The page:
A Lexical Oxymoronic Paradox

A Lexical Paradoxical Irony

An Oxymoronic Paradox

Figurative Connotations and it’s Contemporary Implications

Written By: Atelston Fitzgerald Holder 1st

Figurative connotations plays a major role in linguistic aesthetic ambiguity, this kind of ambiguity is pervasive in denotational and connotational attributions.
Ofcourse, the less prevalent ambiguity consist of nouns, verbs, adverbs, adjectives and other descriptive words, but it’s within, “Linguistic Aesthetics” where the ubiquitousness of ambiguity prevails. Metaphors, ironies, sarcasm and other rhetorical devices.

An oxymoronic scenario can have the same connotational meaning once metaphorical interpretations are implemented into the equation, primarily the word, “Bad,” Meaning the literal denotational interpretations and the metaphorical connotations. It also explores the semantic ambiguity from a literal and figurative perspective. This ambiguous pervasiveness is prevalent in humor.

However; I find the non literal disambiguations unorthodoxly misdirecting compared to a more anticipated ambiguous misdirections which consists of noun, verbs, adjectives etc. A metaphorical implementation creates the aesthetic ambiguity, but the figurative juxtaposition creates a contrast, “Bad” meaning “Good” and “Bad,” simultaneously, an oxymoronic ambiguous paradox. From a connotational perspective ofcourse.

So an oxymoron becomes paradoxical because of the figurative connotational implications. This is the rudimentary of humor formation from a lexical and syntactic perspective. These kinds of ambiguities are very pervasive in humor, and it makes a joke predictable. (Predictability, the ingenious hallmark of boredom)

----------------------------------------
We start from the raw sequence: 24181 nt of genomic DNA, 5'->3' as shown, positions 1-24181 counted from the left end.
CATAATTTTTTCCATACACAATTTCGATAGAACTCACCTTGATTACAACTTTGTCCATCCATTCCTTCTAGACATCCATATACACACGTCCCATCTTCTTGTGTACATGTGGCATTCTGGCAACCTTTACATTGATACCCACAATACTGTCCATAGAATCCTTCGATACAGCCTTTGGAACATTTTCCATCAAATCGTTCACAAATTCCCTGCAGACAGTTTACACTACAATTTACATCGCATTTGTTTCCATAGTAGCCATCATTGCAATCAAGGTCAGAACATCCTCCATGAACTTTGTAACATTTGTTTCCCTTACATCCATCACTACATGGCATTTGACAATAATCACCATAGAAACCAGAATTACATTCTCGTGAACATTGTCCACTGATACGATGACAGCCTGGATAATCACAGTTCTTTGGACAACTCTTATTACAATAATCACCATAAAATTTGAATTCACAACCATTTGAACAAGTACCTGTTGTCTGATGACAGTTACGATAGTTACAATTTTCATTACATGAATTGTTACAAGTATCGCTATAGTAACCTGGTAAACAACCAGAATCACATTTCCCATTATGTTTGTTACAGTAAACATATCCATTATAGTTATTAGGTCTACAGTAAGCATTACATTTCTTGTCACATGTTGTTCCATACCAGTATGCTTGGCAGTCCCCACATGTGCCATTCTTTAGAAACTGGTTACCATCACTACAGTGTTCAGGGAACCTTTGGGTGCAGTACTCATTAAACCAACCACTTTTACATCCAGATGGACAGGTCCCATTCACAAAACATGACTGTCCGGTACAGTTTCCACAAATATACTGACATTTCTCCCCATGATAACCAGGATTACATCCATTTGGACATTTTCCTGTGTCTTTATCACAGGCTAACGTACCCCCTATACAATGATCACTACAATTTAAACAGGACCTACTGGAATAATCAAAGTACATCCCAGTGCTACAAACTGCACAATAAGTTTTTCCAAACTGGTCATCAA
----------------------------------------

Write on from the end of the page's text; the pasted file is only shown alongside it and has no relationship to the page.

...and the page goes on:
This ambiguous paradox in the oxymoron is still unorthodox, compared to the literal/non-figurative ambiguities, to which seems far less ubiquitous in lexically and syntactically oriented humor.
So in essence I’m discussing two mutually exclusive subjects simultaneously, one relates to the oxymoronic paradox deriving from its connotational attributions, and the other relates to the pervasiveness of two conventional kind of ambiguity in humor, “Literal and Figurative,” with exception to this particular figurative anomaly.

The connotation value of the word “Bad” predicates its fundamental denotational attributes, Thus creating the ambiguous paradoxical scenario.
I’ve just demonstrated a paradoxical oxymoron from a connotational perspective, the interesting irony is, there is no paradox denotationally, and if it appears, it’s contingent on a literal contrast. The paradox protrudes in the non-literal or figurative aspect of language, specifically the “metaphor” that determines the paradoxical attributes.

The Synonymity Between Sardonic, Facetious, Irony, Sarcasm and Condescension.

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Article Written By: Atelston Fitzgerald Holder 1st

Stage Name: Mr Pregnant

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